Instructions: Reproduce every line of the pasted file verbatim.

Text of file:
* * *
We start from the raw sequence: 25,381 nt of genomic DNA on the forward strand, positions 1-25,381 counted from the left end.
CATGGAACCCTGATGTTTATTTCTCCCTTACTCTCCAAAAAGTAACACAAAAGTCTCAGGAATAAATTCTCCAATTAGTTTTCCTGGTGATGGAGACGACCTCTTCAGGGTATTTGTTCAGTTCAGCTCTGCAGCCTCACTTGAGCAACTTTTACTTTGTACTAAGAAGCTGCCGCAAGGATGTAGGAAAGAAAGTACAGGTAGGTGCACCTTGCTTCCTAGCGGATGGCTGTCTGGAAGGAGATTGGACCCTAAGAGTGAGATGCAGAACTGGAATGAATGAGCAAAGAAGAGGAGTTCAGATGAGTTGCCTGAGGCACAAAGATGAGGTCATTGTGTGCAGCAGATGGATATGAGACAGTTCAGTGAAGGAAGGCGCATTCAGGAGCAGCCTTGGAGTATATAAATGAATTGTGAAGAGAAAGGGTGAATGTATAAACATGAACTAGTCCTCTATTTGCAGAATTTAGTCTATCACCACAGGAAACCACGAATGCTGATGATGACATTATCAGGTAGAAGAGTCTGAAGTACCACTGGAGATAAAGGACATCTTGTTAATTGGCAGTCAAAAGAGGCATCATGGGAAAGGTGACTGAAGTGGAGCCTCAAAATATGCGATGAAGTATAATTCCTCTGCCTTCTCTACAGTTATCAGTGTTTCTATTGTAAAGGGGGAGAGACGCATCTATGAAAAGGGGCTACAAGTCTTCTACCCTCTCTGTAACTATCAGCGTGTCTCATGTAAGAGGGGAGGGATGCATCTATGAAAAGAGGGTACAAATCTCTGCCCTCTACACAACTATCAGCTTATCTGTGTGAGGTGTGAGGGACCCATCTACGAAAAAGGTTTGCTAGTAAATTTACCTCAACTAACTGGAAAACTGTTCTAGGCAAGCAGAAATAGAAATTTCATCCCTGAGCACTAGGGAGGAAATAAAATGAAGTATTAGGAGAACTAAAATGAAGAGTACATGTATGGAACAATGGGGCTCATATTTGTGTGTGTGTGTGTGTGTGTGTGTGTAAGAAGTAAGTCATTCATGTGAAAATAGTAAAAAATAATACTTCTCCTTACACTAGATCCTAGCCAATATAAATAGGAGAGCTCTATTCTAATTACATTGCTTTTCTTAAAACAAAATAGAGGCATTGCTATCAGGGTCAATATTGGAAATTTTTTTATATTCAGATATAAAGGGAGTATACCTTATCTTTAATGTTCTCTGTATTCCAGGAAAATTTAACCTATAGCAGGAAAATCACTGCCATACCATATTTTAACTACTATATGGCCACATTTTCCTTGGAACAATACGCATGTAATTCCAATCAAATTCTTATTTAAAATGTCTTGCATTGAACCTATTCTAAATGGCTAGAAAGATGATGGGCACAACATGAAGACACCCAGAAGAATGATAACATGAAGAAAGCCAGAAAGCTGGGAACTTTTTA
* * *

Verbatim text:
We start from the raw sequence: 25,381 nt of genomic DNA on the forward strand, positions 1-25,381 counted from the left end.
CATGGAACCCTGATGTTTATTTCTCCCTTACTCTCCAAAAAGTAACACAAAAGTCTCAGGAATAAATTCTCCAATTAGTTTTCCTGGTGATGGAGACGACCTCTTCAGGGTATTTGTTCAGTTCAGCTCTGCAGCCTCACTTGAGCAACTTTTACTTTGTACTAAGAAGCTGCCGCAAGGATGTAGGAAAGAAAGTACAGGTAGGTGCACCTTGCTTCCTAGCGGATGGCTGTCTGGAAGGAGATTGGACCCTAAGAGTGAGATGCAGAACTGGAATGAATGAGCAAAGAAGAGGAGTTCAGATGAGTTGCCTGAGGCACAAAGATGAGGTCATTGTGTGCAGCAGATGGATATGAGACAGTTCAGTGAAGGAAGGCGCATTCAGGAGCAGCCTTGGAGTATATAAATGAATTGTGAAGAGAAAGGGTGAATGTATAAACATGAACTAGTCCTCTATTTGCAGAATTTAGTCTATCACCACAGGAAACCACGAATGCTGATGATGACATTATCAGGTAGAAGAGTCTGAAGTACCACTGGAGATAAAGGACATCTTGTTAATTGGCAGTCAAAAGAGGCATCATGGGAAAGGTGACTGAAGTGGAGCCTCAAAATATGCGATGAAGTATAATTCCTCTGCCTTCTCTACAGTTATCAGTGTTTCTATTGTAAAGGGGGAGAGACGCATCTATGAAAAGGGGCTACAAGTCTTCTACCCTCTCTGTAACTATCAGCGTGTCTCATGTAAGAGGGGAGGGATGCATCTATGAAAAGAGGGTACAAATCTCTGCCCTCTACACAACTATCAGCTTATCTGTGTGAGGTGTGAGGGACCCATCTACGAAAAAGGTTTGCTAGTAAATTTACCTCAACTAACTGGAAAACTGTTCTAGGCAAGCAGAAATAGAAATTTCATCCCTGAGCACTAGGGAGGAAATAAAATGAAGTATTAGGAGAACTAAAATGAAGAGTACATGTATGGAACAATGGGGCTCATATTTGTGTGTGTGTGTGTGTGTGTGTGTGTAAGAAGTAAGTCATTCATGTGAAAATAGTAAAAAATAATACTTCTCCTTACACTAGATCCTAGCCAATATAAATAGGAGAGCTCTATTCTAATTACATTGCTTTTCTTAAAACAAAATAGAGGCATTGCTATCAGGGTCAATATTGGAAATTTTTTTATATTCAGATATAAAGGGAGTATACCTTATCTTTAATGTTCTCTGTATTCCAGGAAAATTTAACCTATAGCAGGAAAATCACTGCCATACCATATTTTAACTACTATATGGCCACATTTTCCTTGGAACAATACGCATGTAATTCCAATCAAATTCTTATTTAAAATGTCTTGCATTGAACCTATTCTAAATGGCTAGAAAGATGATGGGCACAACATGAAGACACCCAGAAGAATGATAACATGAAGAAAGCCAGAAAGCTGGGAACTTTTTA